Walking on the snow Sella Prevala
August 1, 2014
Early start to the day – 7:30 because the drive to the Sella Nevea area will take two hours or so.
I get to drive the autostrada. It is the third time I am driving this road. I still cannot drive more than a steady 110 Km per hour. The Canin range where we are headed is pointed out to me and not for the first time! Now I remember that Canin is the predominant mountain that you see from Udine. When we stop for a caffe’ I feel that I was far more relaxed driving, though of course, we did not make very good time and our destination is still an hour or so away.
Sella Nevea is an Italian ski resort on the border with Slovenia in the municipality of Chiusaforte, located at 1200 meters above sea level, at the foot of the granite massif of the Canin. It is directly under the basin (conca) of Prevala where we will be walking.
It is definitely a curving mountain road. At several points we follow a beautiful clear and blue-green brook that runs parallel to the road. There are no alpine meadows here, just dark pine forest. Through the trees we see water cascading down from the mountains. As we get closer to the Sella Nevea area even the small tunnels are built to curve around the side of the mountain. Luckily there is not a lot of traffic because as you are taking the curve you enter into the darkness and your eyes have to adjust to that.
We take the cable car up to the Rifugio Gilberti at 1860 m. It is a grey stone and blends seamlessly into the background of granite and snow. Unlike the rifugio’s in the Val Badia where there were all kinds of people enjoying the food and views, here, we are just about alone. There is still snow on the ski run. The capogita points out the path we will be taking up the snow and then left along what looks like a rock wall. We start out. The snow has melted on the lower part of the ski run and we walk along shaley rock.
Then we head onto the snow surface. This is a ski run so we are headed uphill. The snow is undulated forming these little shell-like shapes. The surface is soft enough so that you can plant your foot but then underneath is still quite frozen. This means that you are not slipping on the snow. It is a beautiful sunny day and I am walking on the snow with snow all around me in a short-sleeved t-shirt. When you see pictures of people skiing in the alps, there almost always is a shot of people sitting outside at a rifugio in short sleeves and enjoying the sun. As a central Canadian I do not associate snow with enjoying the sun in short sleeves, and I have always wanted to be able to do that, like in those pictures of happy skiers in the alps. I am not skiing but here I am enjoying the snow and the sun and I am warm!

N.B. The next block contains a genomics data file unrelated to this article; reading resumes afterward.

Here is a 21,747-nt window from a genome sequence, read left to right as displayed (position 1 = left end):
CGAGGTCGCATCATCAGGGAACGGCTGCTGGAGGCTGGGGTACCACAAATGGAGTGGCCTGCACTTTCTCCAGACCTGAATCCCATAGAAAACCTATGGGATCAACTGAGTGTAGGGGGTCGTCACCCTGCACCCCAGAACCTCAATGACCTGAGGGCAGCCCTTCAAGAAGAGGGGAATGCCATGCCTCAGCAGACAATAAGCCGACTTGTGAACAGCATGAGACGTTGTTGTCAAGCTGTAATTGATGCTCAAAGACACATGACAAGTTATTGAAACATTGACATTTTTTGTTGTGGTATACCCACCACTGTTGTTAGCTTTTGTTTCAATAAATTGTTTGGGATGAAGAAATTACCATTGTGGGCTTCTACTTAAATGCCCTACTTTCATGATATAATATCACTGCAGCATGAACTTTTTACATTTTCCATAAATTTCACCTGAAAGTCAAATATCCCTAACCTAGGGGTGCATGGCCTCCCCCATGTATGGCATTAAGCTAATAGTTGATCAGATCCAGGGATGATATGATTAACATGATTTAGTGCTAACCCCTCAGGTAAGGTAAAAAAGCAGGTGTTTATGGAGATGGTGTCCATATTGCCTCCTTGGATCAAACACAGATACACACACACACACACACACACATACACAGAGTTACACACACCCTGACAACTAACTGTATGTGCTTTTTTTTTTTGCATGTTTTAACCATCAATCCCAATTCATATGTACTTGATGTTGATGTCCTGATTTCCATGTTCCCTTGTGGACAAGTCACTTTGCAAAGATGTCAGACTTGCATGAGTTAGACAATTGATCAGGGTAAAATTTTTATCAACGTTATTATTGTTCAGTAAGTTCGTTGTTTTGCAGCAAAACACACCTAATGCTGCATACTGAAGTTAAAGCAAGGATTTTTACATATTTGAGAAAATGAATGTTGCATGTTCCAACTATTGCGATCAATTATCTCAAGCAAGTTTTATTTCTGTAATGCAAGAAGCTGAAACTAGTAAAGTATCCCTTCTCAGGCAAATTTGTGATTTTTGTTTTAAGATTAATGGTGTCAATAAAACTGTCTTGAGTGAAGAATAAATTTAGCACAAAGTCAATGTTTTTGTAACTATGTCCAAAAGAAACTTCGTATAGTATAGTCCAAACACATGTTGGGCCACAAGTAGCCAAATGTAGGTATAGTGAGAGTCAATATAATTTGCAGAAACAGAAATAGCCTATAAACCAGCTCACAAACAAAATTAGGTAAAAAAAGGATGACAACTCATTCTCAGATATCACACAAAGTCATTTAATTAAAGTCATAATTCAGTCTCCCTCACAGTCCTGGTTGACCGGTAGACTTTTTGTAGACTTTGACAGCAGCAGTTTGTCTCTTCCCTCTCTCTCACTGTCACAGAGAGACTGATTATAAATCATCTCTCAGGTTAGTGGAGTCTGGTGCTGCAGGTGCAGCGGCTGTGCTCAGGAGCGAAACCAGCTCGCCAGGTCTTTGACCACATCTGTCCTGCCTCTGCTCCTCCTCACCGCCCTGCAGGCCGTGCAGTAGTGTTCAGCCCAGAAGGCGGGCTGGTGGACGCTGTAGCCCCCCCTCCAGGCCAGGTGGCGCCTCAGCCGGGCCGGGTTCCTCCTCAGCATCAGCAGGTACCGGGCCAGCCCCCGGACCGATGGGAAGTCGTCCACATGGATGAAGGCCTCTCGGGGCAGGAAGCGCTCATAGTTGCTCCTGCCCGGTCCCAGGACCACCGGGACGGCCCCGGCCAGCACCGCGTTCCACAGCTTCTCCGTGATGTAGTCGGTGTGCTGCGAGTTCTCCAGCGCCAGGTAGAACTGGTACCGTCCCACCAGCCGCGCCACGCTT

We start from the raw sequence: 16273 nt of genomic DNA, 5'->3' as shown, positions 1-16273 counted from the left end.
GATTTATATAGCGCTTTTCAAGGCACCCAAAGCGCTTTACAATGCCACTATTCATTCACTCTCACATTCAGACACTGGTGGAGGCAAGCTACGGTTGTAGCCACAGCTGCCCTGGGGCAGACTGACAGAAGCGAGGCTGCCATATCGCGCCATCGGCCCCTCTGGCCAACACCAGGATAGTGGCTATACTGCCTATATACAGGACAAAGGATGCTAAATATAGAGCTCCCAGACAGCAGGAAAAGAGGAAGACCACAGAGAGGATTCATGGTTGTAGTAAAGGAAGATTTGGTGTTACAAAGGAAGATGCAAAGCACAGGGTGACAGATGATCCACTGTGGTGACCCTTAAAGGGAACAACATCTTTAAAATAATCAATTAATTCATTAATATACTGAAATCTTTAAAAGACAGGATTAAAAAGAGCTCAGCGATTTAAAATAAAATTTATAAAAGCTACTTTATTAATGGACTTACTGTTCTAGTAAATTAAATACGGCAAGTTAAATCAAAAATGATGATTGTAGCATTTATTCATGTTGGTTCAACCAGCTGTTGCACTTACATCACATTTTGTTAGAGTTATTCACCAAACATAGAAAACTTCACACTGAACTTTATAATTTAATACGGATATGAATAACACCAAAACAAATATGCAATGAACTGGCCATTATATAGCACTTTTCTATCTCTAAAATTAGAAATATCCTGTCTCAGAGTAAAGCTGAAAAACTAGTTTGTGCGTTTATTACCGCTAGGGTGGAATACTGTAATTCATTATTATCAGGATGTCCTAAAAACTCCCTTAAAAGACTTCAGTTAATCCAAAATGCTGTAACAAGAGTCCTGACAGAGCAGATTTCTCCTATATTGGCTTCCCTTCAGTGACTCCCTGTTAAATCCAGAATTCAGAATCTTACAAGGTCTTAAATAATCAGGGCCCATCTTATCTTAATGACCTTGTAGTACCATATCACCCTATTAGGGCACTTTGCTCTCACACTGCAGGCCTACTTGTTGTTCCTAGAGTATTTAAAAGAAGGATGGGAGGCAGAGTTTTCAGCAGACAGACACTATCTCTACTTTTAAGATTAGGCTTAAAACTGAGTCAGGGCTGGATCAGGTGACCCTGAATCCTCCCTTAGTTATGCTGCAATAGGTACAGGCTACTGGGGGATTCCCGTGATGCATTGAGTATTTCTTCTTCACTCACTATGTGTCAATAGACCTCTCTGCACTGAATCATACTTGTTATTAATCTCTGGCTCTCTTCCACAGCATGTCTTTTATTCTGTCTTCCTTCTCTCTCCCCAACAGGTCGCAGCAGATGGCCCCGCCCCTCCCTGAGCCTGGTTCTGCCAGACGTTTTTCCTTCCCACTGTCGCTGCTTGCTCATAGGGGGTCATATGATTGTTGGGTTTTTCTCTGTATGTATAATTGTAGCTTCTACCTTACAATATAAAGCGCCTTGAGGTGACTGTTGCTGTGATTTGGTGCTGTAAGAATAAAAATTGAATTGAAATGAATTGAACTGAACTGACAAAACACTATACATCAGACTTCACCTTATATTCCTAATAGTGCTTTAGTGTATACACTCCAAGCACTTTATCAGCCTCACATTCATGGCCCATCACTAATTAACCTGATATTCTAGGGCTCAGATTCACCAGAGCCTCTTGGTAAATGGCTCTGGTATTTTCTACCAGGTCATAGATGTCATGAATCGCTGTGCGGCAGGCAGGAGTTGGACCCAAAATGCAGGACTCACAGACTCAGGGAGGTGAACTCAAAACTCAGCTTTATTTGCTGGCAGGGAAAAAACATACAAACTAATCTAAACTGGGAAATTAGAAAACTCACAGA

As the climb gets steeper I am even warmer and I have to stop. The sun reflecting off the snow is bothering me a bit and I have to keep my eyes down to minimize the glare. The capogita is taking a zig zag route up the snow. This is helping me with my breathing but I have to stop again. This time I do look up and see there is still a ways to go – the trail up seemed much shorter when I was looking at it from the rifugio. I have to stop a third time and this time I am winded. I plant my poles and lean on them because we are at a good incline. Almost there I am told – only about ten minutes left and I start-up again. There are four hikers making their way down the slope – they seem to be having a bit of difficulty with their footing and finding the best path down. It seems that going down is a bit more challenging for your footing than going up the slope.
By the time we reach the top of the ski run, I am very warm and the glare of the sun makes me head straight to the bit of shade provided by the ski lift. Or what is left of a ski lift that used to come up from the Slovenian side. It was damaged by severe winds a couple of years ago. The walk up took about 50 minutes and now we are at about 2100 m. I start to cool down a bit and go over to the other side to see the view. The cool breeze that is coming from over the snow is nice and fresh on my face. Below us is Bovec and Slovenia. The view of the snow in the valley and the rock faces all around is rugged and stark, yet the sun is warm. I love that the rifugio where we started out is just a small dot below us and it feels good to have done that climb. We watch as a hiker puts on skis and starts to ski down – summer skiing!